Jacques-Edouard Sabatier, Co-Founder and CEO, JOW

Monitoring the Company Culture

Each small business must set up their HR departments in a way that works well for both the company and the employee. So, the first matter at hand should always be monitoring the company culture. All it takes is one employee to diminish everything that you’ve worked hard to build, including inclusivity, engagement and more. That’s why HR always needs to be one step ahead.

Travis Killian, Owner and CEO, Everlasting Comfort

Health and Safety Policies

Health and safety policies are important for small businesses. Outline exactly what employees need to do in an emergency situation. If someone injures themselves on the job, they’ll need to know that they’ll be able to take the necessary time out to protect themselves. Health insurance for employees is also necessary.

Dr. Anthony Puopolo, Chief Medical Officer, REX MD

Drugs and Alcohol

Depending on a company’s values and mission, some will often put in place a policy regarding the employee consumption of drugs and alcohol. I recommend that all companies institute such a policy, as having a thorough set of forbearances will avoid a problem in the future. Remember that everything employees do on their own time can be traced back to the company. Small businesses in particular have more difficulty controlling a scandal. A drugs and alcohol policy–particularly in relation to an employee social media policy–is a strategy small businesses should not exclude.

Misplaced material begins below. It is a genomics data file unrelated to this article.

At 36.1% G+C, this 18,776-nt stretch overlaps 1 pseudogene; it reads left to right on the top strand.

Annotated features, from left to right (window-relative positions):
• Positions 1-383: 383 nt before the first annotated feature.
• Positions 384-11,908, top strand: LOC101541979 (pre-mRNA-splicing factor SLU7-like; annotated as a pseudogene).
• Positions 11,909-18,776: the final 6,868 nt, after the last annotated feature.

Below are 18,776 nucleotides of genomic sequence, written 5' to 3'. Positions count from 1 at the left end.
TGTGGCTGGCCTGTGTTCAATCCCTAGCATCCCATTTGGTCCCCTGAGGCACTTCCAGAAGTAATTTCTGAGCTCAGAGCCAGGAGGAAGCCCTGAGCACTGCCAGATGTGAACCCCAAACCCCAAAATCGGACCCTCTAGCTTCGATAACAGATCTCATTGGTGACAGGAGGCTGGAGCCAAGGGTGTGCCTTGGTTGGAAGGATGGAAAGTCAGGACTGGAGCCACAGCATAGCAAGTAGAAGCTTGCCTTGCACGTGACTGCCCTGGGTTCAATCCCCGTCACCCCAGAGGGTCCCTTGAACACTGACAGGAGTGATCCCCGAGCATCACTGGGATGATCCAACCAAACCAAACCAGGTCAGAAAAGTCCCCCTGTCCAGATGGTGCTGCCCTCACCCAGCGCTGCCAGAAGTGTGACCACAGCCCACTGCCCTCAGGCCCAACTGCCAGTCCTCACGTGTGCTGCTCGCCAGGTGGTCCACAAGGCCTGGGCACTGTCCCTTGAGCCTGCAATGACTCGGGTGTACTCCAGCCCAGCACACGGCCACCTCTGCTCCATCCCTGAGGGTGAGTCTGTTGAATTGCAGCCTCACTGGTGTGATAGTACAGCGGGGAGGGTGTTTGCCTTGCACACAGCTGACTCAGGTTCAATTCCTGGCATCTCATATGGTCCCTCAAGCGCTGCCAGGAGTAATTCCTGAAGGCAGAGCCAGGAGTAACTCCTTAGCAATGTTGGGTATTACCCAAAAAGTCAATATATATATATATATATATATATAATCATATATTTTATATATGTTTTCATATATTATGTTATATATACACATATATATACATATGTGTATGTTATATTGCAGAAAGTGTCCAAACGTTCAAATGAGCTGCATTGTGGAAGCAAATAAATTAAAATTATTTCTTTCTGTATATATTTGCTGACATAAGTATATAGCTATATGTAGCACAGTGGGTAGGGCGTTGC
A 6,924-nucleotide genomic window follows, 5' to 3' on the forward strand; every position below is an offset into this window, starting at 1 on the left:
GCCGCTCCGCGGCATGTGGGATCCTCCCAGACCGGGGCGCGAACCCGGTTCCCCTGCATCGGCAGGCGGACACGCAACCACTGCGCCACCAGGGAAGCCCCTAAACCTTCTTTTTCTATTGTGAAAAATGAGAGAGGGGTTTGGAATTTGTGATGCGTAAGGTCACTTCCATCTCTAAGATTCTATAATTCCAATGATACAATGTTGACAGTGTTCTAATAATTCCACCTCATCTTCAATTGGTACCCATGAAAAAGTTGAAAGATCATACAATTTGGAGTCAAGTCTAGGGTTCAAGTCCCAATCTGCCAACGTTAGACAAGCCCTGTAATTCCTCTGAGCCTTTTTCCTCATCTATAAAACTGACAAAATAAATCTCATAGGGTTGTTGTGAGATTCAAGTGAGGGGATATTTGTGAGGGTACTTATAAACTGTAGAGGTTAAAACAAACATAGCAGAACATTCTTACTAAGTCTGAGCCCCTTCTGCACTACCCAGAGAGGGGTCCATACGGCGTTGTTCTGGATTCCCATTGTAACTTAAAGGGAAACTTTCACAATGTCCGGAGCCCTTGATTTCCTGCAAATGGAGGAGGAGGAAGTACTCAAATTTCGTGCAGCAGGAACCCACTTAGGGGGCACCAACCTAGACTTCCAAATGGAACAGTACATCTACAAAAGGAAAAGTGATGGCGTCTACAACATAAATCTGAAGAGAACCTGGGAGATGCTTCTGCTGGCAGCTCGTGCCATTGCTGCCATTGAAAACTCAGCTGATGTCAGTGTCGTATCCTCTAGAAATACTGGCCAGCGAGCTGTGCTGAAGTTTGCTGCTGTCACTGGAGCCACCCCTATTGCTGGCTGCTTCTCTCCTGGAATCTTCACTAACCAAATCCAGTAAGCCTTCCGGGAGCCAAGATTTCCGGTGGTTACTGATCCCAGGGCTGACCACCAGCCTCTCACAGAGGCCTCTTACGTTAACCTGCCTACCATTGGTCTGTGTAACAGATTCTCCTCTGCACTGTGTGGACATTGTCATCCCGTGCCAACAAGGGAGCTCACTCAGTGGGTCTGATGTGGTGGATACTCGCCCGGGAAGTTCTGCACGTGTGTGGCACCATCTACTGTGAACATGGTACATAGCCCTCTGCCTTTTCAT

Manish Joneja, CEO, BarkBox

Disciplinary Policy

A generally less celebrated and less talked-about HR policy that must be implemented is the disciplinary policy. While not the most enjoyable area to enforce at work, it’s important for every small business to have a disciplinary policy. If you are just starting your business, you may be focused on getting it off the ground. However, it’s important that employees follow the rules and that there is a policy in place to discipline and appraise them. This way you can have meaningful and useful performance reviews.

Vincent Bradley, CEO and Co-Founder, Proper Wild

 

Training and Personal Development

Small businesses should implement a policy for employees who undergo training or personal development courses. An advancement in employees’ learning often benefits the company in new ways which means a policy that addresses how such measures can be conducted will save your company the hassle in the future when the question arises.

Jeff Henretig, President, Apothecanna

Employee Feedback

Human Resources can make or break your relationships with your employees, either decreasing or driving team engagement, and lowering or raising employee retention. Therefore, there are a few things every HR department should take under consideration. For example, it is an excellent move to implement anonymous employee surveys. It’s important that you not only receive employee feedback, but that you receive real responses from team members with no fear of retribution. This data is priceless!

Dylan Fox, Founder & CEO, Assembly AI

Social Presence

It is necessary for employees to understand how their presence online affects the company. In the new day and age of rapid communication and content development on digital platforms it is extremely important to monitor the way one interacts online. A scandal that could wreck a small business can occur in seconds digitally. Therefore, a policy on employees’ acceptable social presence is essential.

Adam Rossiter, Co-Founder, Bulk